Intersect Second Layer

Analysis Guides

Intersect Second Layer

This guide provides an example of how to apply the Intersect second layer analysis option to count the number of points that intersect in a polygon.

If you were applying SQL code, you would have to create a new column in your polygon dataset and apply a SQL query to store and visualize the number of points in each polygon. With Builder, this is easily applied by adding the Intersect second layer analysis option directly to the map layer.

Import CARTO File

For this example, we will analyze which borough in NYC has the largest number of rat sighting complaints on 311.

  1. Import the template .carto file packaged from the "Download resources" of this guide and create the map.

    Click on "Download resources" from this guide to download the zip file to your local machine. Extract the zip file to view the .carto file(s) used for this guide.

    Builder opens displaying a Rat Sightings as the first map layer and NYC boroughs as the second map layer. The datasets used in this dashboard are:

    • Polygon layer of New York City boroughs (ny_boroughs) from the Data Library.

    • Point data for 311 complaints about rat sightings in New York City from NYC Open Data.

  2. Double-click on ny_boroughs and rename the map layer to Boroughs.

Layers with point and polygon geometries

Count the Points that Intersect in the Polygon

Apply an analysis to count the number of rat sightings that intersect in each borough.

  1. From the Boroughs map layer, click the ANALYSIS tab.

  2. Click ADD ANALYSIS and apply the following Intersect second layer options:

    • For the INTERSECT LAYER, select the Rat Sightings map layer.
    • For OPERATION, keep the default Count.
    • Click APPLY.

Intersect second layer analysis


As a result of the analysis, two new columns are created. count_vals represents the total count of rat sighting incidents in the boroughs, and count_density is the density of rat sightings in each borough.

    Intersect with second layer oftentimes is a Point in Polygon calculation, which counts the number of incidents in a polygon. Raw count values can be misleading because counts could have a population density dependence.
    To cancel this effect, this analysis returns one normalized version of the count variable: count_vals_density. This quantity is the counts divided by the polygon area. Another step could be to add an Enrich from Data Observatory analysis to get the total population, then divide the count output by this population.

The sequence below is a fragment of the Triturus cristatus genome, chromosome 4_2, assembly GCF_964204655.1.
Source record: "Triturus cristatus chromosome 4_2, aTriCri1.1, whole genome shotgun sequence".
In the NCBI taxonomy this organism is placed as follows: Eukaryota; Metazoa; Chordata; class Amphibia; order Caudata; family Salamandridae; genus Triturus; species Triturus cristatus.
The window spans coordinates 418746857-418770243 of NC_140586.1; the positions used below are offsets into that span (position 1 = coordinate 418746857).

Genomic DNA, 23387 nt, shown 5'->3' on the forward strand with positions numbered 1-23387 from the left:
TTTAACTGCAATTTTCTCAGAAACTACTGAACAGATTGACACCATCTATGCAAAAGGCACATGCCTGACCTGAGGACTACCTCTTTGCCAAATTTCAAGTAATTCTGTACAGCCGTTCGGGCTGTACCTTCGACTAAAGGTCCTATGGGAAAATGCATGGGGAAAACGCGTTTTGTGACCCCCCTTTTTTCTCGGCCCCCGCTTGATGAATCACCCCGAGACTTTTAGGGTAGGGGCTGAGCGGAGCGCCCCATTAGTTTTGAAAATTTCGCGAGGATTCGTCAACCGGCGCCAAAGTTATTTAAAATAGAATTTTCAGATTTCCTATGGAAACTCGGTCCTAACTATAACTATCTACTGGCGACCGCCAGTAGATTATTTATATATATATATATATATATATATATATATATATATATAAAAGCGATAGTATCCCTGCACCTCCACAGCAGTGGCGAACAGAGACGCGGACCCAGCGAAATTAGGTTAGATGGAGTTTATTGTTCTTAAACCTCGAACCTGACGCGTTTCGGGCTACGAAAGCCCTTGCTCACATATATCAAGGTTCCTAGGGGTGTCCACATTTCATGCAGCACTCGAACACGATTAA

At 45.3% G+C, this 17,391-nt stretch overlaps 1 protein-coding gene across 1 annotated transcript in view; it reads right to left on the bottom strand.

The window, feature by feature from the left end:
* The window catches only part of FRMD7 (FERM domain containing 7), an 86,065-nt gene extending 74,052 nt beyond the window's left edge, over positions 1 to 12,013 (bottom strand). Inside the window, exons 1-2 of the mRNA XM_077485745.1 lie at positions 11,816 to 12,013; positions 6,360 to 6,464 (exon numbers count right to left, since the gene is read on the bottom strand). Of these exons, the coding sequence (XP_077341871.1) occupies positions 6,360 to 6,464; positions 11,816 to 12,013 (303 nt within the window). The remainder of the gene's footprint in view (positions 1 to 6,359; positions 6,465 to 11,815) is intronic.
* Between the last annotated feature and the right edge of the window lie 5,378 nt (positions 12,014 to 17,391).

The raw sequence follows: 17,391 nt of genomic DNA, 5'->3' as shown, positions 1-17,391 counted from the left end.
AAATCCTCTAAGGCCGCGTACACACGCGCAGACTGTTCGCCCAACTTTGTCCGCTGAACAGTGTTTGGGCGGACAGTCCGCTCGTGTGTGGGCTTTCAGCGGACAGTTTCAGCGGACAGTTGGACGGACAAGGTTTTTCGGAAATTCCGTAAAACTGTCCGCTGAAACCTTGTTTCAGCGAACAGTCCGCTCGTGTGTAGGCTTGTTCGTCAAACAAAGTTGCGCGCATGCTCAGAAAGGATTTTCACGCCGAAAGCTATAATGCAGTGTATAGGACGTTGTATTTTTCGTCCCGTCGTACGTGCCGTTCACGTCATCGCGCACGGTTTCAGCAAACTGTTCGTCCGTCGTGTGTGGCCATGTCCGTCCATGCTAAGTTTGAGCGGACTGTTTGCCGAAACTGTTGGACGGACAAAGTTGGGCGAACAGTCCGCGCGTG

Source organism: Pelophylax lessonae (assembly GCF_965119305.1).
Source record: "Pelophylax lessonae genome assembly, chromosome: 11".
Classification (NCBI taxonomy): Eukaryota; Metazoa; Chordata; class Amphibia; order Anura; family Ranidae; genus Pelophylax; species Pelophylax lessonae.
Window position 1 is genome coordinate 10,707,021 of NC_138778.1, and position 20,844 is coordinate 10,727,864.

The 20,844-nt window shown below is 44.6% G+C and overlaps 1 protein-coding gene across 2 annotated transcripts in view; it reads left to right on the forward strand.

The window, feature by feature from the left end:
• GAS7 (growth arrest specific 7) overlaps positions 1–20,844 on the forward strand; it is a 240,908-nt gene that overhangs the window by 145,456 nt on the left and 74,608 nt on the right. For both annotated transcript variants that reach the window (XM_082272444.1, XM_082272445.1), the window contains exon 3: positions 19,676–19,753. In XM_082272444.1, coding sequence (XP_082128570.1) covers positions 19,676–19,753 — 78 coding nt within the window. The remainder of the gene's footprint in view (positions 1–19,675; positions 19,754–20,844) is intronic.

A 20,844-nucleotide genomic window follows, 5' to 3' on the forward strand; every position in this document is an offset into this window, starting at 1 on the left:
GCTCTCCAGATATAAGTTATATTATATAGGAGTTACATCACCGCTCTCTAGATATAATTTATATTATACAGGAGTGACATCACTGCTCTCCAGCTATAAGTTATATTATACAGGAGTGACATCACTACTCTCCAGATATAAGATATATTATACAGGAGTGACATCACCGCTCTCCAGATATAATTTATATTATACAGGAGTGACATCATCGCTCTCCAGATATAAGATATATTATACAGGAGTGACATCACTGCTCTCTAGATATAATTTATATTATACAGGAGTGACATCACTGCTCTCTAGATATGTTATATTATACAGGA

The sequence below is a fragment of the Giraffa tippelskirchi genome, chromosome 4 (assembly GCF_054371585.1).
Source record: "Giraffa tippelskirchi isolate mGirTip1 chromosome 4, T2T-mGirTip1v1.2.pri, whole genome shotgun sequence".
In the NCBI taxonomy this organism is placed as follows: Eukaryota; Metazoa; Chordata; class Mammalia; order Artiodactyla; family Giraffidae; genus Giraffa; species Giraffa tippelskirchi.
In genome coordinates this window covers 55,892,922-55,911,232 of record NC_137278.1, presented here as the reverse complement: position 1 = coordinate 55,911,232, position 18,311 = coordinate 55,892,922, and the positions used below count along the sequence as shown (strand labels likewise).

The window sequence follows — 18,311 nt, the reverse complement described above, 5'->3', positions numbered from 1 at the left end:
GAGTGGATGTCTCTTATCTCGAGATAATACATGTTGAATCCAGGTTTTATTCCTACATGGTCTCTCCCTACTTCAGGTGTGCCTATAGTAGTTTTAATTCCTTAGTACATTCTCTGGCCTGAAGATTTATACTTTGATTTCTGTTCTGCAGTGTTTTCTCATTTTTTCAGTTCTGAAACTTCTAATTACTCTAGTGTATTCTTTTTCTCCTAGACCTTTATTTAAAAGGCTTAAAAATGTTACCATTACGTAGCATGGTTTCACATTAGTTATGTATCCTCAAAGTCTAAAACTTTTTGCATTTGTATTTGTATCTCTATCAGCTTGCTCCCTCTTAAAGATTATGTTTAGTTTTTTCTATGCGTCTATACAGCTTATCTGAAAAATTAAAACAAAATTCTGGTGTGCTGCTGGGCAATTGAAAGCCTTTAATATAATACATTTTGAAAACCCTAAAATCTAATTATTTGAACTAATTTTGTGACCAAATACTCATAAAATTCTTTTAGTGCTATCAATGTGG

Style the Analysis Results

Style the map layer BY VALUE to visualize the results of the analysis.

  1. From the Boroughs map layer, click the STYLE tab.

  2. Click the FILL color to open the color properties for the map layer. The SOLID tab opens by default.

  3. Click BY VALUE and select the count_vals column, to visualize which borough has the highest rat sightings.

    Style by value to see which countries contain the highest number of populated places

  4. Switch the slider button, located at the bottom of the STYLE tab, from VALUES to CARTOCSS and apply the following custom styling.

    #layer {
     polygon-fill: ramp([count_vals], (#123f5a, #2b6c7f, #559c9e, #8eccb9, #d2fbd4), quantiles);
     polygon-opacity: 0.7;
     line-width: 0.1;
     line-color: #f4f0f0;
     line-opacity: 0.5;
     polygon-comp-op: multiply;
    #layer::labels {
     text-name: [boroname];
     text-face-name: 'DejaVu Sans Book';
     text-size: 12;
     text-fill: white;
     text-label-position-tolerance: 0;
     text-halo-radius: 1.2;
     text-halo-fill: black;
     text-dy: 0;
     text-allow-overlap: true;
     text-placement: point;
     text-placement-type: dummy;
    Interested in learning about styling with CartoCSS? View the Basic CartoCSS for Map Styling Guide.
  5. To enhance the styling even more, go back to the LAYERS pane in Builder and apply the following CartoCSS to the Rat Sightings map layer, or download the final .carto file provided from the "Download resources" of this guide to view all of the cartography and widgets applied.

#layer {
  marker-width: 1.5;
  marker-fill: #ffffff;
  marker-fill-opacity: 0.41;
  marker-allow-overlap: true;
  marker-line-width: 0.03;
  marker-line-color: #7e7e7e;
  marker-line-opacity: 0.5;

External Resources

If you are interested in using the underlying functions in the SQL view of Builder, you can create a new column in your dataset and store the result with a ST_Intersects query. For details, see the PostGIS ST_Intersects documentation.